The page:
Testing does not improve quality. It only tells you how bad it is.

Estimating ideal coding time

Depending on the project type, this must be done in different ways. One way or another, it will always end up resembling function points. For webbased or simple screen oriented applications the following approach seems to work:

  1. Describe the overall system objectives.
  2. Identify and draw the application subsystems as bubbles.
  3. Zoom in on each bubble and sketch the screenflow of each part of the application.
  4. Zoom in on each screen and determine define overall functionality level.
  5. Map each screen to the table below to find its score.

The score is measured in ideal coding time. Ideal coding time is the time it would take one person to complete the project, if this person has detailed knowledge about the task at hand, the coding skills and the experience with the development environment.

Man hour scoring table:

Entity GUI Entry (DB Query) Edit (Validate) Exit (DB Update) Hours
Static page Simple -   - 1
  Medium -   - 2
  Complex -   - 4
Dynamic page, read - Simple   - 1
  - Medium   - 2
  - Complex   - 3
Dynamic page, edit - - Simple - 1
  - - Medium - 2
  - - Complex - 3
Dynamic page, write - -   Simple 1
  - -   Medium 2
  - -   Complex 4

Sample scores:

A screen with simple GUI, medium loading, simple editing and simple saving scores 1 + 2 + 2 + 1 = 6 hours.

A screen with medium GUI, simple loading, simple editing, complex saving scores 2 + 1 + 1 + 4 = 8 hours.

Finally a search screen with a link from the search result to an edit screen will score like this: simple GUI, simle edit, simple exit + simple GUI, medium load, simple exit + simple GUI, medium load, complex editing, medium exit = 1 + 1 + 1 + 1 + 2 + 1 + 1 + 2 + 3 + 2 = 15 hours.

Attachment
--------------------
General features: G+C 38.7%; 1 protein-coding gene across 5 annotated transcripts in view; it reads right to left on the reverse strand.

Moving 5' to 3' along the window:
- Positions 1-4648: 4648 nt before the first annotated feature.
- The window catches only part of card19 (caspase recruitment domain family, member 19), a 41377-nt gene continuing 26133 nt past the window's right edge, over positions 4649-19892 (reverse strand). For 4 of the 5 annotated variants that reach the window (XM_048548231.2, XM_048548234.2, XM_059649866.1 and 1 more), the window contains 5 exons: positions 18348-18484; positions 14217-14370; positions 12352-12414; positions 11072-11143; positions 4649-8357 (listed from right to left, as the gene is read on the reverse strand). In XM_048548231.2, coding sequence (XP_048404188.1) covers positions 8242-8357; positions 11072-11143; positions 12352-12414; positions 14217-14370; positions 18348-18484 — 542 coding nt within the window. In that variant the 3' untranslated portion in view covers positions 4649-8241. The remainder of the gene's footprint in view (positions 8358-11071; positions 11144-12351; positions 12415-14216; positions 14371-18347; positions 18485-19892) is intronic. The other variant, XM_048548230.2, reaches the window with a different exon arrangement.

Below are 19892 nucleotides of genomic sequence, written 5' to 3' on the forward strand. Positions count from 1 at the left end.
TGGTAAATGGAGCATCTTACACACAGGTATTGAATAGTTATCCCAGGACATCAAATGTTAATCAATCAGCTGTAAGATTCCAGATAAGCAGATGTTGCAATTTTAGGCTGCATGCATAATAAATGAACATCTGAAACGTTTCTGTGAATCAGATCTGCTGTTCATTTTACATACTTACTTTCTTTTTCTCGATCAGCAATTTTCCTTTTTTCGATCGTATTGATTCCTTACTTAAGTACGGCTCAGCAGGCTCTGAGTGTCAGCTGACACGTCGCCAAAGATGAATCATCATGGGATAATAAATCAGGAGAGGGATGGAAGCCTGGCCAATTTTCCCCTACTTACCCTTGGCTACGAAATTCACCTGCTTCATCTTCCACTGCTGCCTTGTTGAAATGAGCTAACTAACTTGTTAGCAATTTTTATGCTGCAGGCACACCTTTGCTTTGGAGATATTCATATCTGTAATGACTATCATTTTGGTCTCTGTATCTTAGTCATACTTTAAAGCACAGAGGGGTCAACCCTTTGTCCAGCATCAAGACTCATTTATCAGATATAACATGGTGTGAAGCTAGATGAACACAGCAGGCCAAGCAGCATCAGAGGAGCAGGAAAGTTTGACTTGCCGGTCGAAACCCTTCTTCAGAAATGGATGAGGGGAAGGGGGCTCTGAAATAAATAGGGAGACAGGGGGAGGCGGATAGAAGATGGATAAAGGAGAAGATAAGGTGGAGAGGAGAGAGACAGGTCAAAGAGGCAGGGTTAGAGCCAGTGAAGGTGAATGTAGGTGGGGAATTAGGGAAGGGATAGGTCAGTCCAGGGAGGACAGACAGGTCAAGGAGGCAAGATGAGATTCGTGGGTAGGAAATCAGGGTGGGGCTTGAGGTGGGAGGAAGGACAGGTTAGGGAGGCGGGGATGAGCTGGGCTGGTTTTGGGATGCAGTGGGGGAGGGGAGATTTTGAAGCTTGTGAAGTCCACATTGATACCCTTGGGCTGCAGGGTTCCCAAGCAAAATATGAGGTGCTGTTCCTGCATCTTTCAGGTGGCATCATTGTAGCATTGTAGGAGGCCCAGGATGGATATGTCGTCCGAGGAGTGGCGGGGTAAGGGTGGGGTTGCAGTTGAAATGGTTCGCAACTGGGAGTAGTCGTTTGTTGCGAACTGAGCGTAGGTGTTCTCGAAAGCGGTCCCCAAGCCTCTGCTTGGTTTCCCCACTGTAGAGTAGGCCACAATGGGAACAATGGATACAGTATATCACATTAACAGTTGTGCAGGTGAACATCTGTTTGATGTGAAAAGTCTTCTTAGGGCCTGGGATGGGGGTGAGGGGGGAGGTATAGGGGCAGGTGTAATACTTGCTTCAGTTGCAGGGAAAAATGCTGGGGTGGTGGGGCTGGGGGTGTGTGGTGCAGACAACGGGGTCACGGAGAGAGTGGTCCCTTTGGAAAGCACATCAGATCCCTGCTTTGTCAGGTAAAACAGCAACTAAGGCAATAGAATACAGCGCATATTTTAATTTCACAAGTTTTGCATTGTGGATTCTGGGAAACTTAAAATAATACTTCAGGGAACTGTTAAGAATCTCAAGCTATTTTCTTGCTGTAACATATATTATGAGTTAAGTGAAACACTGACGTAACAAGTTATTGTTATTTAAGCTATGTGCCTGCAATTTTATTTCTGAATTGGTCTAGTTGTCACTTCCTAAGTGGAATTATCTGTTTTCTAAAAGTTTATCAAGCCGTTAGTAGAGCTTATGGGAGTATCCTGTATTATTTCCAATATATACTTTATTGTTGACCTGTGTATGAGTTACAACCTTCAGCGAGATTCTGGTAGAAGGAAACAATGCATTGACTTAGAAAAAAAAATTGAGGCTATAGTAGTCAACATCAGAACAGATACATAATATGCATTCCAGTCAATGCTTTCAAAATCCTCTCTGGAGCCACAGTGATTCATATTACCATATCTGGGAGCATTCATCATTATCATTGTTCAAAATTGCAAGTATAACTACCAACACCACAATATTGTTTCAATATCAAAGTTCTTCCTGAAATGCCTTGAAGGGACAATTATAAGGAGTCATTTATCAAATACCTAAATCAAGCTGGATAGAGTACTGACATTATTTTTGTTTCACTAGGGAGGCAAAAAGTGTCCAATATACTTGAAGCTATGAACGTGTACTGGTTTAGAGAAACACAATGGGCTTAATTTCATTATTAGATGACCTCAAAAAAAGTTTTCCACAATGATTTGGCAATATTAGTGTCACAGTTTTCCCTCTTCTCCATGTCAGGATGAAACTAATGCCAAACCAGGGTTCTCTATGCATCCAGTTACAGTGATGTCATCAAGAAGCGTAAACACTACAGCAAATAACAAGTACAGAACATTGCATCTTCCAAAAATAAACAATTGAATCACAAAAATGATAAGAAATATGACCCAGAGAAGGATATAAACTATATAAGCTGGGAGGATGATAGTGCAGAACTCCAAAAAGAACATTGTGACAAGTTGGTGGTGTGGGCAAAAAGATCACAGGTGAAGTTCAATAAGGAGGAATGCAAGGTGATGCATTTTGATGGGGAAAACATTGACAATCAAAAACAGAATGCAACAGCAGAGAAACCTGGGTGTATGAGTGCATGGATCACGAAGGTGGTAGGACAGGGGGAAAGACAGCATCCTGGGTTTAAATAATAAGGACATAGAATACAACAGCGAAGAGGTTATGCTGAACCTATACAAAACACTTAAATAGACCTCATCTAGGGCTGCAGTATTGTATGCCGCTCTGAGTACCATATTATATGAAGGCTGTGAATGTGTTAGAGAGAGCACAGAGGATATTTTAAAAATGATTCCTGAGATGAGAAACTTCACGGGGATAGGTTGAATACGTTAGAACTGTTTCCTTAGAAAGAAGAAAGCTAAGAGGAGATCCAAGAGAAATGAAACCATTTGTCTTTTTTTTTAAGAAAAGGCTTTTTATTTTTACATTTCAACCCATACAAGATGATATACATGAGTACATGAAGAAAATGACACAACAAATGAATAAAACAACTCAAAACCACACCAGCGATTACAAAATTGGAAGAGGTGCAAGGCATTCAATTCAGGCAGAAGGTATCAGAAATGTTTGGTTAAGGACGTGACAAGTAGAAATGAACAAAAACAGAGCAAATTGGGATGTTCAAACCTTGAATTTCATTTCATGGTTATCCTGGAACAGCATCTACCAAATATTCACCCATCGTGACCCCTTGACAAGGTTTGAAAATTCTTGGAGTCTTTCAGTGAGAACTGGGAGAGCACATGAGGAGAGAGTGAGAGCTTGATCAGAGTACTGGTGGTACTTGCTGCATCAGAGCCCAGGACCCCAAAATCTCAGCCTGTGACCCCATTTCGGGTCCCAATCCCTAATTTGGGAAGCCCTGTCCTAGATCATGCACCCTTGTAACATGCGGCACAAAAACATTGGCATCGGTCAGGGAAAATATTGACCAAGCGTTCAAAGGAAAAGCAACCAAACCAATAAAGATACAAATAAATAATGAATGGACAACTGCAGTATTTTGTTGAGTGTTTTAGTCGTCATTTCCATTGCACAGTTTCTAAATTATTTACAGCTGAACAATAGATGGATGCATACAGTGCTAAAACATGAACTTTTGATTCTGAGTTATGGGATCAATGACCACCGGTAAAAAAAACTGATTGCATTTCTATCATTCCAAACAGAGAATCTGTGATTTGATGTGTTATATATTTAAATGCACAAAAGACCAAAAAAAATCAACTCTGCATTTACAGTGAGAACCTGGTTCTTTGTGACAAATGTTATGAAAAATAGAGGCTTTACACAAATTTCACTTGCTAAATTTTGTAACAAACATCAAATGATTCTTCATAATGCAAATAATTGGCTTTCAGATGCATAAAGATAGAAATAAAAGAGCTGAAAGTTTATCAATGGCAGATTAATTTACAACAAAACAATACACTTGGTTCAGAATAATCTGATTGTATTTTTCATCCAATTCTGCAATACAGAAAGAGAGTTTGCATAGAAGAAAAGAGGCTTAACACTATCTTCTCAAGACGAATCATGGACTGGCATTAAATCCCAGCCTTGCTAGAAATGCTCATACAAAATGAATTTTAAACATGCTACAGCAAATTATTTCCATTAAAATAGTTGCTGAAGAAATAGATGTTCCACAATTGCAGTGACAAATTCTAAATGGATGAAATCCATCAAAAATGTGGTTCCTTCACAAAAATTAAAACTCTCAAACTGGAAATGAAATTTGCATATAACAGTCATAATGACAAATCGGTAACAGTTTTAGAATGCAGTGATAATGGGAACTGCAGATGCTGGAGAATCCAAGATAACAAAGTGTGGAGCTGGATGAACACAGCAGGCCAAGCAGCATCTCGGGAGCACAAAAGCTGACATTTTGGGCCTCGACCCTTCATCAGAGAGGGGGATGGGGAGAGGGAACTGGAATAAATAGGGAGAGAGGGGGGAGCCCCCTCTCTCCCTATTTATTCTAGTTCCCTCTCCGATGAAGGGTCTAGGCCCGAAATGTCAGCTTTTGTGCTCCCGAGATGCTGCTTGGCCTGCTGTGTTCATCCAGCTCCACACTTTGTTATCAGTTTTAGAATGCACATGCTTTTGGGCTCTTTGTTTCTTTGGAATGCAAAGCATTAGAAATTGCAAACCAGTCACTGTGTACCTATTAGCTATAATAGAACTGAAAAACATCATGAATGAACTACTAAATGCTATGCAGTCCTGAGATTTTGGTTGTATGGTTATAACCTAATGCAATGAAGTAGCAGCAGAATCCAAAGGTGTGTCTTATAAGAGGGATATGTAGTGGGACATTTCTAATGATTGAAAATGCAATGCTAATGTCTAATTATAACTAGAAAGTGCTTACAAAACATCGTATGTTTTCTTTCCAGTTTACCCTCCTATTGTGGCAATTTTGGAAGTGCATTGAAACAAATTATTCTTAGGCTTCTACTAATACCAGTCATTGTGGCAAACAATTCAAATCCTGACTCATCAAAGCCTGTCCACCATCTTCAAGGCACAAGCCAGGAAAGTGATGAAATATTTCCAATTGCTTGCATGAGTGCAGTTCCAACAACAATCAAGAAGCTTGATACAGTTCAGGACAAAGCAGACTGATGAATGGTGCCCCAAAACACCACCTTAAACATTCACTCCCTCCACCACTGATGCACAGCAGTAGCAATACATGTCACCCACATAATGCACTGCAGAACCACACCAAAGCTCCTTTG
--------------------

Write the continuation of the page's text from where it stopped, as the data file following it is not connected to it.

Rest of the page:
This way the entire application can be estimated and transformed into man months of ideal coding time.

Adjusting ideal coding time

Setting up rules for estimation is not a simple task. General guidelines can be built, but the rules will almost always have to be tuned according to team spirit, team capabilities, project type, organization type and more.

The baseline is S / D = T, where S is System Specs, D is Developers and T is Time. This is only true in a small window, so a corrective factor, Complexity must be added to the left side. Thus we have: C x ( S / D ) = T. Complexity is an indication of the organizational complexity. It is proportional with the amount of people involved with the project.

So how can we construct an equation satisfying our needs? What are the requirements? 

  • Adding more developers to a well managed project should decrease development time, but in a non-linear fashion, as doubling the amount of developers does not cut development time by a factor two.
  • Adding developers to a poorly managed project will often slow things down.
  • Adding more developers to a project that is late, will almost always slow things down.
  • Adding more project members with input should increase C. This should also be nonlinear as doubling the project members does not yield half the development time.

Maybe the complexity factor is something like this: C = (R + D) / D,

where R = Requirement and adminstrative people involved and D = Developers.

(too be continued...)